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Wild bird surveillance for highly pathogenic avian influenza H5 in North America.

Flint PL, Pearce JM, Franson JC, Derksen DV - Virol. J. (2015)

Bottom Line: It is unknown how the current Asian origin highly pathogenic avian influenza H5 viruses arrived, but these viruses are now poised to become endemic in North America.We also suggest that sampling be focused on regions with the greatest risk for poultry losses and attempt to define the mechanisms of transfer to enhance biosecurity.Responding to the recent outbreaks of highly pathogenic avian influenza in North America requires an efficient plan with clear objectives and potential management outcomes.

View Article: PubMed Central - PubMed

Affiliation: U.S. Geological Survey, Alaska Science Center, Anchorage, AK, USA. pflint@usgs.gov.

ABSTRACT
It is unknown how the current Asian origin highly pathogenic avian influenza H5 viruses arrived, but these viruses are now poised to become endemic in North America. Wild birds harbor these viruses and have dispersed them at regional scales. What is unclear is how the viruses may be moving from the wild bird reservoir into poultry holdings. Active surveillance of live wild birds is likely the best way to determine the true distribution of these viruses. We also suggest that sampling be focused on regions with the greatest risk for poultry losses and attempt to define the mechanisms of transfer to enhance biosecurity. Responding to the recent outbreaks of highly pathogenic avian influenza in North America requires an efficient plan with clear objectives and potential management outcomes.

No MeSH data available.


Related in: MedlinePlus

Conceptual model of the process of introduction and wild bird dispersal of HPAI and subsequent infection of commercial poultry holdings. The rectangular boxes (1-3) represent probabilities and the circles represent external factors that influence the probabilities. It is unlikely that direct transfer between waterfowl and poultry occurs. It has been proposed that “bridge species” that interact or share habitats with wild waterfowl and occur on poultry farms facilitate the transfer [14, 15]. Potential bridge species may be birds, rodents, and/or invertebrates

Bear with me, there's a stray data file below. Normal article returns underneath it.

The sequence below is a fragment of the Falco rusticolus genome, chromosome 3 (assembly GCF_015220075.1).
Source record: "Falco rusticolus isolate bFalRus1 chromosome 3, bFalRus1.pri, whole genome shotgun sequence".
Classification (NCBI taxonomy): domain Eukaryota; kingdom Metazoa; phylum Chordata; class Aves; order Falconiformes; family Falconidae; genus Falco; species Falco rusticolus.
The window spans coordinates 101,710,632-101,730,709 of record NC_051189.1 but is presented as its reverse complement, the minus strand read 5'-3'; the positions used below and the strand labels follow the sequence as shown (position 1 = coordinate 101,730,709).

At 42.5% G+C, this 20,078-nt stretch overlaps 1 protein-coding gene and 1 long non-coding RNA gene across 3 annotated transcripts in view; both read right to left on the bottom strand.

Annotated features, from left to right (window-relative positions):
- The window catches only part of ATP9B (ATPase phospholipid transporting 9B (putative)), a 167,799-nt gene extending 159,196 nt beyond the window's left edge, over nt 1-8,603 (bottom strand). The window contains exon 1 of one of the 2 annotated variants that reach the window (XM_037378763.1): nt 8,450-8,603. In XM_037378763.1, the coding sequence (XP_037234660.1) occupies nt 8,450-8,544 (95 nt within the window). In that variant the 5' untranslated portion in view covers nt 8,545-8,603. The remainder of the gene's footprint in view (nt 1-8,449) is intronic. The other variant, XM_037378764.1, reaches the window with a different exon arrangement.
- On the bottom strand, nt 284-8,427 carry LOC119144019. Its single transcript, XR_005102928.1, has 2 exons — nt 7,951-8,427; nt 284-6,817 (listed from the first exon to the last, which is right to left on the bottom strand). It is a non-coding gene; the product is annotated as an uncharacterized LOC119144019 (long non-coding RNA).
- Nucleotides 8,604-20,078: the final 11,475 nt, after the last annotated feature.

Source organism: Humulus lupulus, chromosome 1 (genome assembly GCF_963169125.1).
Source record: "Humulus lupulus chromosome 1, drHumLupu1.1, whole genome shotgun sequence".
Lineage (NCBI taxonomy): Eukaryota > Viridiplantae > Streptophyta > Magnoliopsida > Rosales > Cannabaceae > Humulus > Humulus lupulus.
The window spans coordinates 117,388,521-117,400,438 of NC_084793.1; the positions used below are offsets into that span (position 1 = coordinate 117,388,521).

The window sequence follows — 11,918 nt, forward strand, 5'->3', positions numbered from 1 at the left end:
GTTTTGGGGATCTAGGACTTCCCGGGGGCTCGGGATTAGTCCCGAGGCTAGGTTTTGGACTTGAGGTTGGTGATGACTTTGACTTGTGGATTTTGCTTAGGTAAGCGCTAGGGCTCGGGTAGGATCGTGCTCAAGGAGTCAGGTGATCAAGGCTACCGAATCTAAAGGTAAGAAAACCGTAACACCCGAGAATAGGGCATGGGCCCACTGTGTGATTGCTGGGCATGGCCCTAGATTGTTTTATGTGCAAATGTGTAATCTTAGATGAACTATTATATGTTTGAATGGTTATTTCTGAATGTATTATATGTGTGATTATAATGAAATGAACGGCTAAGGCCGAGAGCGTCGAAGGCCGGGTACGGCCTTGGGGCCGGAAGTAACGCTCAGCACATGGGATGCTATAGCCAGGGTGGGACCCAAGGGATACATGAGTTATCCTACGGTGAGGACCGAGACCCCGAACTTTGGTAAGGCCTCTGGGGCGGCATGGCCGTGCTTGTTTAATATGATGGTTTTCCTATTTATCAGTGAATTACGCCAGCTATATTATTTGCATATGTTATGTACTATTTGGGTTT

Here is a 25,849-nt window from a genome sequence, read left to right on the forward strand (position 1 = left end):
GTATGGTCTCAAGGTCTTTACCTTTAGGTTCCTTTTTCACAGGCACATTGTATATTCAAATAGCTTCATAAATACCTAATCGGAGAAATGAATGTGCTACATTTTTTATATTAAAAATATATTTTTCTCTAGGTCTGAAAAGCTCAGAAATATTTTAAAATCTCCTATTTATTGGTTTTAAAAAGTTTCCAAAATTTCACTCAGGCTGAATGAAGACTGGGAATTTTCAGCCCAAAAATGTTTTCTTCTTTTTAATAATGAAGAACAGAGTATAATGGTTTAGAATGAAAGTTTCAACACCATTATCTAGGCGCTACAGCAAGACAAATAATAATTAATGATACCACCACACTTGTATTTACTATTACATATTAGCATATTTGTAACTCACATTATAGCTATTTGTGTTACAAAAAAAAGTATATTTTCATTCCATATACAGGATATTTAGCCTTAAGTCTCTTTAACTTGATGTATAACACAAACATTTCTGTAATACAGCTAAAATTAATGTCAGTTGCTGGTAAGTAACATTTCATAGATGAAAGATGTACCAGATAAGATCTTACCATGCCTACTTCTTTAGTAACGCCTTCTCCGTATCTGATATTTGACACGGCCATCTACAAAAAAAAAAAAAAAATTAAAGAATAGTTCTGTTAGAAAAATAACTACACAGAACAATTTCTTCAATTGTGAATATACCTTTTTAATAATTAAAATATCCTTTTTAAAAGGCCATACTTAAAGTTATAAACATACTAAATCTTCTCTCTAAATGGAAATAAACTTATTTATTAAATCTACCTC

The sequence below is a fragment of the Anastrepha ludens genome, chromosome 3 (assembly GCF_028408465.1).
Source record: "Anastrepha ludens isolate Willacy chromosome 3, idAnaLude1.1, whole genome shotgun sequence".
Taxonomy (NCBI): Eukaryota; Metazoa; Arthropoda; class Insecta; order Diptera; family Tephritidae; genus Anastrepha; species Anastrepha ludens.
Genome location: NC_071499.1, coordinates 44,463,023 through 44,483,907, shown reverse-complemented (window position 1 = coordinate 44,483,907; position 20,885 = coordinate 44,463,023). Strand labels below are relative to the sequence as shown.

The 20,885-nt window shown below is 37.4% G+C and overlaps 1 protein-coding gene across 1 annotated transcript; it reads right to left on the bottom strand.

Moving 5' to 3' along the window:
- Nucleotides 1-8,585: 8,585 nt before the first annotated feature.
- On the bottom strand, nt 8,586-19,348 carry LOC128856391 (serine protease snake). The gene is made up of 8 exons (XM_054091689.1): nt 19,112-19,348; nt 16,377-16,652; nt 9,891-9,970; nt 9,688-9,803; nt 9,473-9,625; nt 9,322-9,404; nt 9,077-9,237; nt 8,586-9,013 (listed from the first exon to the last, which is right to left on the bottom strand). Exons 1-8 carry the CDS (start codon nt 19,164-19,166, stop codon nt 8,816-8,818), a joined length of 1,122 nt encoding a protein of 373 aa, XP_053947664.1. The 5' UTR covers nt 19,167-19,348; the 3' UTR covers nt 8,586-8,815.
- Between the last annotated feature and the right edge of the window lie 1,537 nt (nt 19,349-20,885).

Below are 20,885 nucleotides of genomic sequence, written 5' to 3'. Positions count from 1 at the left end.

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Fig1: Conceptual model of the process of introduction and wild bird dispersal of HPAI and subsequent infection of commercial poultry holdings. The rectangular boxes (1-3) represent probabilities and the circles represent external factors that influence the probabilities. It is unlikely that direct transfer between waterfowl and poultry occurs. It has been proposed that “bridge species” that interact or share habitats with wild waterfowl and occur on poultry farms facilitate the transfer [14, 15]. Potential bridge species may be birds, rodents, and/or invertebrates

Mentions: We developed a conceptual model that characterizes the process of AI transmission from wild birds into poultry holdings (Fig. 1). The widespread distribution of HPAI in wild birds in the Pacific Flyway (seven states) combined with the small number of reported commercial poultry outbreaks (two in CA) in the same area implies that completion of the pathway described in the model (i.e., the product of all three probabilities) may be relatively rare. Given that this is a rare event, the time lag between transmission of a virus to a specific area by wild birds and transfer leading to infection of poultry is unknown. The full distribution of HPAI H5 viruses in wild birds in the Mississippi Flyway remains unknown, but the timeline where poultry outbreaks occurred from north to south at a time when general waterfowl migration was moving in the opposite direction may simply represent variable time lags between introduction of the virus and its appearance in poultry holdings. We hypothesize that environmental factors likely influence the process of AI transmission from wild birds into poultry. For example, severe weather may encourage bridge species to try and enter poultry barns for food and/or shelter. Alternatively, warm weather may increase access for bridge species as barns are opened for ventilation. If the probabilities in our model are influenced by environmental conditions, there is no basis for assuming a consistent time lag. Further there is likely spatial and temporal variation in the probabilities within our model. For example, the ratio of commercial poultry farms in the Mississippi to the Pacific Flyway is about 4:1 and the comparable ratio of HPAI H5 outbreaks is >50:1 [15]. Thus, it appears that the probability of completing the modeled process varied among regions or time periods. Little is known regarding the mechanisms of transfer between wild waterfowl and commercial poultry and external factors which may alter those mechanisms.Fig. 1